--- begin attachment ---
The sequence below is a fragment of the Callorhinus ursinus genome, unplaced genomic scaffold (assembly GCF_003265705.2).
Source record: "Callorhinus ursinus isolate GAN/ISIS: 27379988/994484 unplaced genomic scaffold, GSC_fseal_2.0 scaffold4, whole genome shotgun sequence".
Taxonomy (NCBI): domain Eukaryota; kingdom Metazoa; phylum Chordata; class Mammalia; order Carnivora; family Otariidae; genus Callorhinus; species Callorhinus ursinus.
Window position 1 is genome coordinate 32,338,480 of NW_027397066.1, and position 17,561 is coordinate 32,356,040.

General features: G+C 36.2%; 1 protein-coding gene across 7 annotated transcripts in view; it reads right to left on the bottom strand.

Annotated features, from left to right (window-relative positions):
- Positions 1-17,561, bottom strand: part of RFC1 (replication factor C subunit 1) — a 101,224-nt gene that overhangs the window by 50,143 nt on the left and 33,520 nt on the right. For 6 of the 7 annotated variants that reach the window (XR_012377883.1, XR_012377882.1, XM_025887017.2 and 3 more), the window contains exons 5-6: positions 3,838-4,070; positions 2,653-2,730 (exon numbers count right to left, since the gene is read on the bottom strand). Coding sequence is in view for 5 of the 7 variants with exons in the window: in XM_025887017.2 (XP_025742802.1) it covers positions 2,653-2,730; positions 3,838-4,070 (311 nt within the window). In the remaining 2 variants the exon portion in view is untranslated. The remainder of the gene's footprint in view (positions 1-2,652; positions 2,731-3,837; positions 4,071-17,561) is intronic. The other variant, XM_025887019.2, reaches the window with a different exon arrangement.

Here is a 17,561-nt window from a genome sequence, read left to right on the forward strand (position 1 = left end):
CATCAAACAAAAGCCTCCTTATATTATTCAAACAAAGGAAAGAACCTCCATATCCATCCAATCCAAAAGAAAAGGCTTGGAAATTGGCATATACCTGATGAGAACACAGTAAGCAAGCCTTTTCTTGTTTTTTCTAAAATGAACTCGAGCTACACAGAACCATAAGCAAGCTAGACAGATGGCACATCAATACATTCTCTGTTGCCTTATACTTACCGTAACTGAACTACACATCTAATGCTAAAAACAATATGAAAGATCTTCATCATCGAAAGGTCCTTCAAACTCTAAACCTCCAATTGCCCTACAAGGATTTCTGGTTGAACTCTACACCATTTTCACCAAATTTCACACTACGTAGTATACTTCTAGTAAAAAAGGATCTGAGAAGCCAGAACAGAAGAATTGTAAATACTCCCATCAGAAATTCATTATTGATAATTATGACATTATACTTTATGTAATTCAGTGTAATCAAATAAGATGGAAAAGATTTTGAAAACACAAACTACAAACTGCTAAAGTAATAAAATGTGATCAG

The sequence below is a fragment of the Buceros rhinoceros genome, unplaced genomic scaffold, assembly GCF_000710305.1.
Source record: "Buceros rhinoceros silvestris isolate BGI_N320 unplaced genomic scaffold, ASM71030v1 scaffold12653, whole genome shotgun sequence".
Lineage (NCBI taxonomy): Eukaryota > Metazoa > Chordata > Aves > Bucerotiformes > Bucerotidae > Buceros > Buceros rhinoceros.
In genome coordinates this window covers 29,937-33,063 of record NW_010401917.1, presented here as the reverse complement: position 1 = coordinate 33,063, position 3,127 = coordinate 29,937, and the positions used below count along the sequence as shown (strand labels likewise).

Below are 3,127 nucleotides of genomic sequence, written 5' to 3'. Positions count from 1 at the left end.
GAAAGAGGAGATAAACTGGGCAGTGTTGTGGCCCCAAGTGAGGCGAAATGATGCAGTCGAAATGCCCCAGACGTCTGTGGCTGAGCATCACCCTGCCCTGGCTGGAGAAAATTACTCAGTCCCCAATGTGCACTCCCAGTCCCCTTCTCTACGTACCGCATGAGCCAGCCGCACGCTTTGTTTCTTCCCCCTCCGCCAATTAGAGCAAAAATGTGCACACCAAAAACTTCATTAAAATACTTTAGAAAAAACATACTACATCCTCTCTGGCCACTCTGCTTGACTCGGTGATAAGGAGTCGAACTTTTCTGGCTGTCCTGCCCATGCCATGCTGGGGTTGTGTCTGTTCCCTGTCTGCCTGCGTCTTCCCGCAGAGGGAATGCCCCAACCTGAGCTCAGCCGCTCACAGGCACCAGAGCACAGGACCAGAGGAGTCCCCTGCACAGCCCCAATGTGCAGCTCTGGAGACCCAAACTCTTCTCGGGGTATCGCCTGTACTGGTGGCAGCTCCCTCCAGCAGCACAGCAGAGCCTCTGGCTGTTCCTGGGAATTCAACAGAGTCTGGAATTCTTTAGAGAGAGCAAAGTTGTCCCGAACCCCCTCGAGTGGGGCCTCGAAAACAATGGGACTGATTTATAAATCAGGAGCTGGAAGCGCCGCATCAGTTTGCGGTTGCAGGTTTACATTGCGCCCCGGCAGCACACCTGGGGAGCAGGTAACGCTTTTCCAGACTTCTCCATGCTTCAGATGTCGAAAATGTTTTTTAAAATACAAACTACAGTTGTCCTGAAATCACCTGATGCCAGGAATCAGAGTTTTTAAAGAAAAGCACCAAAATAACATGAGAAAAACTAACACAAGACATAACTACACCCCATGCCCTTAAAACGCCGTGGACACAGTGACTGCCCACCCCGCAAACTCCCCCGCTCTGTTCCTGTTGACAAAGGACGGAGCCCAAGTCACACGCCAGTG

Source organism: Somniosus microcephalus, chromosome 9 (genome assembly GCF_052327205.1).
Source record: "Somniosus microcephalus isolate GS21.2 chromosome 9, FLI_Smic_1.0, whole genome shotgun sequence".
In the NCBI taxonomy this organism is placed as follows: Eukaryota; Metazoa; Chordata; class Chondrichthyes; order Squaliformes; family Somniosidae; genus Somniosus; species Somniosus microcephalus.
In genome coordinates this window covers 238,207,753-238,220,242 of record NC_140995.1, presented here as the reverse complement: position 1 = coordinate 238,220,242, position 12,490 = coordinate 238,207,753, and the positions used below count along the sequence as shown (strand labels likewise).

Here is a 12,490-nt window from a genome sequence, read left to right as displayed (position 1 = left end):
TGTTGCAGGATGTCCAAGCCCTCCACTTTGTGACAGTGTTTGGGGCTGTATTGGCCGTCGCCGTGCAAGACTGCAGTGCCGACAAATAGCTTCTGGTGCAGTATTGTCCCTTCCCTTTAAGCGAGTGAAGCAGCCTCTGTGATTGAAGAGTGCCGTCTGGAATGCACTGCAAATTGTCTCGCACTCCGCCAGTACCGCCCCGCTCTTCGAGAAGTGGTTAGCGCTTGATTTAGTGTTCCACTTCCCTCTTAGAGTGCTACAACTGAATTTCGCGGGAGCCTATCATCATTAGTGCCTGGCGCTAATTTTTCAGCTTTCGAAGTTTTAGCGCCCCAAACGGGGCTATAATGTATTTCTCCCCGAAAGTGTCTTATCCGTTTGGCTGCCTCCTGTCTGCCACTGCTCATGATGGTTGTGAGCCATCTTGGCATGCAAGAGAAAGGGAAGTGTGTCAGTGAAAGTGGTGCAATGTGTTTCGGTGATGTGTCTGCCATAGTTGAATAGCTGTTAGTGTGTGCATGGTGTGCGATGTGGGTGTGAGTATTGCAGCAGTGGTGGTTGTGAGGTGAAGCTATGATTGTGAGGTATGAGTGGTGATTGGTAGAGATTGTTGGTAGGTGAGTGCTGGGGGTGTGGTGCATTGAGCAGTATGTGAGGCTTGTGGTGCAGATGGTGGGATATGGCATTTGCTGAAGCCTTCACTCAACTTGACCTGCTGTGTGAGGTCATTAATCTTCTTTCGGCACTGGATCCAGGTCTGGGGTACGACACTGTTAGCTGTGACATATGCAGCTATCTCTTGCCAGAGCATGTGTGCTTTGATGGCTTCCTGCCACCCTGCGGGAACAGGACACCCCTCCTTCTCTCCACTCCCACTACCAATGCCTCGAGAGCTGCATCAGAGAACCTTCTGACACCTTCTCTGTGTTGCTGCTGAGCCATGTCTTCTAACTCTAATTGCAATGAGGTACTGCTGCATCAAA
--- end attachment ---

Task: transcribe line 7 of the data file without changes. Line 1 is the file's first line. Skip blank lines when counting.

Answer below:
- Positions 1-17,561, bottom strand: part of RFC1 (replication factor C subunit 1) — a 101,224-nt gene that overhangs the window by 50,143 nt on the left and 33,520 nt on the right. For 6 of the 7 annotated variants that reach the window (XR_012377883.1, XR_012377882.1, XM_025887017.2 and 3 more), the window contains exons 5-6: positions 3,838-4,070; positions 2,653-2,730 (exon numbers count right to left, since the gene is read on the bottom strand). Coding sequence is in view for 5 of the 7 variants with exons in the window: in XM_025887017.2 (XP_025742802.1) it covers positions 2,653-2,730; positions 3,838-4,070 (311 nt within the window). In the remaining 2 variants the exon portion in view is untranslated. The remainder of the gene's footprint in view (positions 1-2,652; positions 2,731-3,837; positions 4,071-17,561) is intronic. The other variant, XM_025887019.2, reaches the window with a different exon arrangement.